where it was being held on the 30th November.
Sunday Morning, the big day dawns with a phone call from Felice at 08.50 to
say he is on his way shortly. After a discreet interval, I wait in the
street outside. A chilly pause ensues. About 09.30ish, Felice turns up and
explains he took a detour by way of breakfast! The sun is at a low
reflecting off every shiny thing on the road angle, which is a pain for
spotting those crucial direction signs. Still, that doesn't impede us too
On the way to Birmingham, we spot some ominous new "just about to come into
use" signs on the M6 motorway. These refer to an 'M6 Toll'(!) I don't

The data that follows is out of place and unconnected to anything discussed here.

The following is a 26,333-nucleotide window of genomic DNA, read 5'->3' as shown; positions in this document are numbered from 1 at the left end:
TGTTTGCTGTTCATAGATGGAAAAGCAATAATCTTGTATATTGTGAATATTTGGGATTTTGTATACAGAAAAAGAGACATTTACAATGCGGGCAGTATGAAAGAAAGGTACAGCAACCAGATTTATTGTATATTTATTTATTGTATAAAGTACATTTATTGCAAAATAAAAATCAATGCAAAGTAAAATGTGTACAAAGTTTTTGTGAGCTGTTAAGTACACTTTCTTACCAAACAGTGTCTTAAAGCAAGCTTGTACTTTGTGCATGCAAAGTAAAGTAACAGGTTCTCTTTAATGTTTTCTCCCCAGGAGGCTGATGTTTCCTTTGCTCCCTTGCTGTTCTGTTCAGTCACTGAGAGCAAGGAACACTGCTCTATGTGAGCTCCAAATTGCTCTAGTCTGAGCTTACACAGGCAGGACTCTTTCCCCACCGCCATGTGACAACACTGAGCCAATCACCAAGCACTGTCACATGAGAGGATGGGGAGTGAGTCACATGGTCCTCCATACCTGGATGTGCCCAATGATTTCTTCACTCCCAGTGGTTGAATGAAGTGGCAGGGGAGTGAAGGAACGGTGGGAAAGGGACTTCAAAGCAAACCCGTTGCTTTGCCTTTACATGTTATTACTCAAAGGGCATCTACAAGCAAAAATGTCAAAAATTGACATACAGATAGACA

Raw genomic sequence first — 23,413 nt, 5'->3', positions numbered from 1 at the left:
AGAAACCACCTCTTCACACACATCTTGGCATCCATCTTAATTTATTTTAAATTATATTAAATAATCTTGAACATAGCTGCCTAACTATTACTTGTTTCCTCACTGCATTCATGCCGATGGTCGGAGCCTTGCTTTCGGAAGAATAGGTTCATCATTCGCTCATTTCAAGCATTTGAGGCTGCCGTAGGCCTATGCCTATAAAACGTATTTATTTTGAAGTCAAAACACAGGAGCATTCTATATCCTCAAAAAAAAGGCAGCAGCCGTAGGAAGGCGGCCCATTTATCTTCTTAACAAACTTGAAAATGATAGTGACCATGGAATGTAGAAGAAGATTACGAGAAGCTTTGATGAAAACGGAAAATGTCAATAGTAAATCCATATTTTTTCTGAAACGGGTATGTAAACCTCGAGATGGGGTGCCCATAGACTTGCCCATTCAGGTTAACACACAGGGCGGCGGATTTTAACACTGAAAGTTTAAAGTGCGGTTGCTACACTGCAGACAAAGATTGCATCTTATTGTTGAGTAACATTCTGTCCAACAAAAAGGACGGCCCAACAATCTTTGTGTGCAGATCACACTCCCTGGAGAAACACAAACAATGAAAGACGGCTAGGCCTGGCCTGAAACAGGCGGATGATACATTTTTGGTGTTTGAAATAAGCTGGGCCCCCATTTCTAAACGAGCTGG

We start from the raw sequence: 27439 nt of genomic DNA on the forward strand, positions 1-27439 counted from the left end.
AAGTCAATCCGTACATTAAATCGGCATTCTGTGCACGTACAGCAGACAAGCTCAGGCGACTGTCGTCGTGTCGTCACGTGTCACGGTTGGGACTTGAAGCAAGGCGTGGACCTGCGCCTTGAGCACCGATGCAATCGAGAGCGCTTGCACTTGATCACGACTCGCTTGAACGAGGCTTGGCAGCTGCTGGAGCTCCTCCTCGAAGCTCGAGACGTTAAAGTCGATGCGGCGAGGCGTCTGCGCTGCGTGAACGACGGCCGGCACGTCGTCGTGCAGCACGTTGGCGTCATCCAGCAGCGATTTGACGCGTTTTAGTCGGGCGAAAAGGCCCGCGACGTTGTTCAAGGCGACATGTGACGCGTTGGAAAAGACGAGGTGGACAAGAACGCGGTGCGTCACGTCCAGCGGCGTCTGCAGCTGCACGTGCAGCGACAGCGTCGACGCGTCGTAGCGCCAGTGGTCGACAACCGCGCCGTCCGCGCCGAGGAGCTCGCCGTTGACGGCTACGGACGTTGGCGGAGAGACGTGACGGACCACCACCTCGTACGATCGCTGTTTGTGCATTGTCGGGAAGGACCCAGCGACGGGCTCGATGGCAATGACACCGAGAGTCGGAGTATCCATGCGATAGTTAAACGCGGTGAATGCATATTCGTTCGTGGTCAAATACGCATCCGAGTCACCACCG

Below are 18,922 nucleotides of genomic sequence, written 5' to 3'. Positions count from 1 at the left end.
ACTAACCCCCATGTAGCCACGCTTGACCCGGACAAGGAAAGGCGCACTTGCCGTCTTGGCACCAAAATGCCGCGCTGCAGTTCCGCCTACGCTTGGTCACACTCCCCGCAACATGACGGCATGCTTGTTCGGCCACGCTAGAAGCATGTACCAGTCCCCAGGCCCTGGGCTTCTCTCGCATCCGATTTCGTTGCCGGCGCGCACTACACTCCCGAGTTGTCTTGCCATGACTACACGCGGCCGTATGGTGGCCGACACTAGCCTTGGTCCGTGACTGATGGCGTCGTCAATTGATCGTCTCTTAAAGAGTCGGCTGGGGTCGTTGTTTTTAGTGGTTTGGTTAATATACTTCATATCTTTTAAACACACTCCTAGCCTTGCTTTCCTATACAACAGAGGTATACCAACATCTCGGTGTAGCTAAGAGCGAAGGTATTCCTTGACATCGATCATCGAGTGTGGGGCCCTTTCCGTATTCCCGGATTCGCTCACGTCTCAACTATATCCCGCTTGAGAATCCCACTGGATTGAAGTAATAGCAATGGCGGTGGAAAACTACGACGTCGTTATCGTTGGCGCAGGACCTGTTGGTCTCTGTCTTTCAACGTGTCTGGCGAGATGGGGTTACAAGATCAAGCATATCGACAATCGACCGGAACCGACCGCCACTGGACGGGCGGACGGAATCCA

remember hearing about this before, but find out afterwards that this is an
entirely new section of road split off from the main motorway. It promises
to bypass the traffic chaos surrounding Birmingham in its entirety for a
price. It is only a matter of time before they start doing this to motorways
in general, and so we go to the French model of quiet traffic-free
motorways, and crowded minor roads!
Smartarse - "Ahh, but the French have an efficient network of high speed
trains for all their long distance travelling requirements!"
Government Minister - "Bugger, didn't think of that!"
The NEC is a huge site, as befits the title and status. We are directed to a
car park on the other side of the moon. Then get in a queue to park, another
queue to pay, then we are told it is free of charge for lucky Micromart Show
goers, then to another queue for the shuttlebus. This turns up gratifyingly
quickly, and we arrive at the main complex, trudging through the vast and